As the coronavirus pandemic and resulting shutdowns help cause market turmoil and loss of tax revenue, Colorado policymakers are already evaluating their options for the difficult budget decisions on the horizon. One of the challenges they face will be continuing to make the necessary payments into the Public Employees’ Retirement Association (PERA) at a time when immediate needs appear to outweigh long-term priorities. State lawmakers should be aware, however, that what might appear to be a minor tweak today has major financial effects in the long-run when it comes to pension policy.
The state’s Joint Budget Committee is in the process of deciding upon a wide range of cost-cutting proposals associated with contributions into PERA—the retirement plan that covers all of Colorado’s public workers. Most of the actions postpone or delay reforms that were enacted in a 2018 bill, which intended to put the plan on a path to pay off a $31 billion funding shortfall and better protect workers, retirees and taxpayers. Now, as the fund’s assets are taking a significant hit, policymakers are seeking ways to roll back some of the meaningful changes from 2018, at least temporarily.
The committee has already given its approval for a one-year break on a supplemental state contribution of $225 million to the pension fund. While this move frees up some cash in the next budget, PERA indicates it will create an additional long-term cost of $990 million. The committee is also considering postponing scheduled contribution increases for both employees and employers, which could add another $900 million to long-term costs. Another possible cut could come in the form of a permanent reduction in employer contributions into the plan’s State Division, an action that would add $660 million in costs over the long term.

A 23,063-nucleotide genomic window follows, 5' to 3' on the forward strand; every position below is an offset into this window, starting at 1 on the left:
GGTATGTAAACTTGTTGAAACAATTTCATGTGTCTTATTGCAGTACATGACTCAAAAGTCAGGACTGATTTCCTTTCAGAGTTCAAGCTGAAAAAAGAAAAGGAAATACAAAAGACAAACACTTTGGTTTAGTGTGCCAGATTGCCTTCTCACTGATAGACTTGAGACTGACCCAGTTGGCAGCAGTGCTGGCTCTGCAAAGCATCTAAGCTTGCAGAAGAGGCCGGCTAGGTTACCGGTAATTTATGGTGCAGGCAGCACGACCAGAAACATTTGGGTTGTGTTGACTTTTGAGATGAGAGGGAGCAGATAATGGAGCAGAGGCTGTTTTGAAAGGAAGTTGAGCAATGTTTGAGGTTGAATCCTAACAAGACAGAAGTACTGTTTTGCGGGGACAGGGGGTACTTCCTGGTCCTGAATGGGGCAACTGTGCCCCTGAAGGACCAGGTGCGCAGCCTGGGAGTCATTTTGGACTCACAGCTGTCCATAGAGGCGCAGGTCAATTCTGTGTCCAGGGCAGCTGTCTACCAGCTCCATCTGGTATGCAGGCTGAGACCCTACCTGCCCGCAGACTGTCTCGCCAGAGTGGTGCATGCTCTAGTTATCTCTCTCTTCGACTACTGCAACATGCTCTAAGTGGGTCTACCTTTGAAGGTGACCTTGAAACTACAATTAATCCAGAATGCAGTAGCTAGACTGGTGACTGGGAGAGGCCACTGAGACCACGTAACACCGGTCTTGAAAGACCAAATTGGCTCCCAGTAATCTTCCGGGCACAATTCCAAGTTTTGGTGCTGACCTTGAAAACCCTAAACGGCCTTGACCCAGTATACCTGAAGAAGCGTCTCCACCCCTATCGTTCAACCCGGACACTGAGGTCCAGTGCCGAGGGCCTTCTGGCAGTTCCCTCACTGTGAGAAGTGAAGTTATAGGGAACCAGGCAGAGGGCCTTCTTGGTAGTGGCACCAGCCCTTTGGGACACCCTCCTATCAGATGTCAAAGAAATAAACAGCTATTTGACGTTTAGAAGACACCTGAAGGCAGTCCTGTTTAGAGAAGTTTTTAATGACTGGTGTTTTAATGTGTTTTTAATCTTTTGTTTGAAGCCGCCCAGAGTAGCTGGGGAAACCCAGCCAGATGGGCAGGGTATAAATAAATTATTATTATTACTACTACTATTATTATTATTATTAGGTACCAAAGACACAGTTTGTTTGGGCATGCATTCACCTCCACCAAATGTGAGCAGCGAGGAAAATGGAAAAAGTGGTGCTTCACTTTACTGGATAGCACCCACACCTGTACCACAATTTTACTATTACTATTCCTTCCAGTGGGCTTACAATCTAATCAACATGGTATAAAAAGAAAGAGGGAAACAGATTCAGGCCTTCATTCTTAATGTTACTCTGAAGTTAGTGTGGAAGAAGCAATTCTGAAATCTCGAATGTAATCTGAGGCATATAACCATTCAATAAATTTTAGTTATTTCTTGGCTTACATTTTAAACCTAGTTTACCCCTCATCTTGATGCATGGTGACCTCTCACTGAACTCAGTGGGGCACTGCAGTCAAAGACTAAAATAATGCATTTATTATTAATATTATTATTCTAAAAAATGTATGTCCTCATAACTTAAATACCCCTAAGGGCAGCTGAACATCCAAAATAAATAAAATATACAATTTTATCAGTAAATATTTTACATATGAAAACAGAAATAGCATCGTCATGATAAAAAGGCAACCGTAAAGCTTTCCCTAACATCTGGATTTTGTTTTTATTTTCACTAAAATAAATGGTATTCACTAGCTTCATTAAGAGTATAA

As these cost estimates show, small reductions in contributions have big price tags when it comes to long-term pension funding for Colorado.
This is for the same reason that retirement advisors tell people to start saving as soon as possible, namely the power of compounding interest. Pension plans like PERA depend not only on contributions from the state and its workers, but also the investment returns that will multiply the fund to fulfill all retirement promises made. When a full contribution isn’t made, that choice becomes a major drain on the potential investment earnings of the fund. Just as the plan’s assets grow each year, so do the effects of payments not made.
The costs of shorting contributions don’t end there, either. Beyond the long-term dollar costs generated by cutting contributions in the short term, these actions also weaken the resiliency of the plan, increasing the chances of perpetual underfunding and never-ending shortfalls in the funds that Colorado workers depend on. It may not show up clearly on a ledger, but reducing contributions today makes PERA less able to recover from the current market turmoil and inevitable recessions in the future.
Reductions in contributions, even those that appear to be minor, can extend debt payment schedules out beyond what is responsible or fair. Prior to the 2018 reforms, Colorado was beginning to garner negative attention from credit ratings agencies, who named pension funding issues as a significant factor in their evaluation. To these agencies, the inability to reach full funding within 30 years is seen as a red flag, which could eventually affect a state’s credit rating. If contributions into PERA end up being too low, it could put the entire state’s financial standing in jeopardy.
Colorado policymakers are right to anticipate and plan for significant budget difficulties in the upcoming year. While weighing policy options to alleviate these upcoming budgetary pressures it is critical to understand not only the short-term savings but also the long-term costs that these proposals would impose.
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